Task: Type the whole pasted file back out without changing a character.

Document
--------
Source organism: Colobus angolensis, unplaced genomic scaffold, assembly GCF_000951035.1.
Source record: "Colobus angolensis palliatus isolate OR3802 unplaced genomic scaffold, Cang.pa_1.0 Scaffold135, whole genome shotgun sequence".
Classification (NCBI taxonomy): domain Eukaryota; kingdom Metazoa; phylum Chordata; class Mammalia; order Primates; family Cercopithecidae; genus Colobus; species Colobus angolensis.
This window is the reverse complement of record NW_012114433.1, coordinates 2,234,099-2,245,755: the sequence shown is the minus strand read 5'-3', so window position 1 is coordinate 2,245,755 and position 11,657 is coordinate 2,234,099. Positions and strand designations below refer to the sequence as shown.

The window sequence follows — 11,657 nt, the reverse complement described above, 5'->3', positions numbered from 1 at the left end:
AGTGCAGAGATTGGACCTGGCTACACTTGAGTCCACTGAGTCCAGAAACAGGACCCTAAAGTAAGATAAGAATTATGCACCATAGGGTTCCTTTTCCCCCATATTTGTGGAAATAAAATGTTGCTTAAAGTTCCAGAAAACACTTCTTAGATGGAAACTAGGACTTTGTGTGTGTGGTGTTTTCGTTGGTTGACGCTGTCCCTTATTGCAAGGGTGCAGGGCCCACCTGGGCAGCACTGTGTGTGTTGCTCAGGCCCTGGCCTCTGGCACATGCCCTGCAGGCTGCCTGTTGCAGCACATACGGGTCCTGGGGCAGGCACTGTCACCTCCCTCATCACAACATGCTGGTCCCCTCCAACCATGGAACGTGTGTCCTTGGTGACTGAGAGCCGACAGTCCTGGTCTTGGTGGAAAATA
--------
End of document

Source organism: Colobus angolensis, unplaced genomic scaffold, assembly GCF_000951035.1.
Source record: "Colobus angolensis palliatus isolate OR3802 unplaced genomic scaffold, Cang.pa_1.0 Scaffold135, whole genome shotgun sequence".
Classification (NCBI taxonomy): domain Eukaryota; kingdom Metazoa; phylum Chordata; class Mammalia; order Primates; family Cercopithecidae; genus Colobus; species Colobus angolensis.
This window is the reverse complement of record NW_012114433.1, coordinates 2,234,099-2,245,755: the sequence shown is the minus strand read 5'-3', so window position 1 is coordinate 2,245,755 and position 11,657 is coordinate 2,234,099. Positions and strand designations below refer to the sequence as shown.

The window sequence follows — 11,657 nt, the reverse complement described above, 5'->3', positions numbered from 1 at the left end:
AGTGCAGAGATTGGACCTGGCTACACTTGAGTCCACTGAGTCCAGAAACAGGACCCTAAAGTAAGATAAGAATTATGCACCATAGGGTTCCTTTTCCCCCATATTTGTGGAAATAAAATGTTGCTTAAAGTTCCAGAAAACACTTCTTAGATGGAAACTAGGACTTTGTGTGTGTGGTGTTTTCGTTGGTTGACGCTGTCCCTTATTGCAAGGGTGCAGGGCCCACCTGGGCAGCACTGTGTGTGTTGCTCAGGCCCTGGCCTCTGGCACATGCCCTGCAGGCTGCCTGTTGCAGCACATACGGGTCCTGGGGCAGGCACTGTCACCTCCCTCATCACAACATGCTGGTCCCCTCCAACCATGGAACGTGTGTCCTTGGTGACTGAGAGCCGACAGTCCTGGTCTTGGTGGAAAATA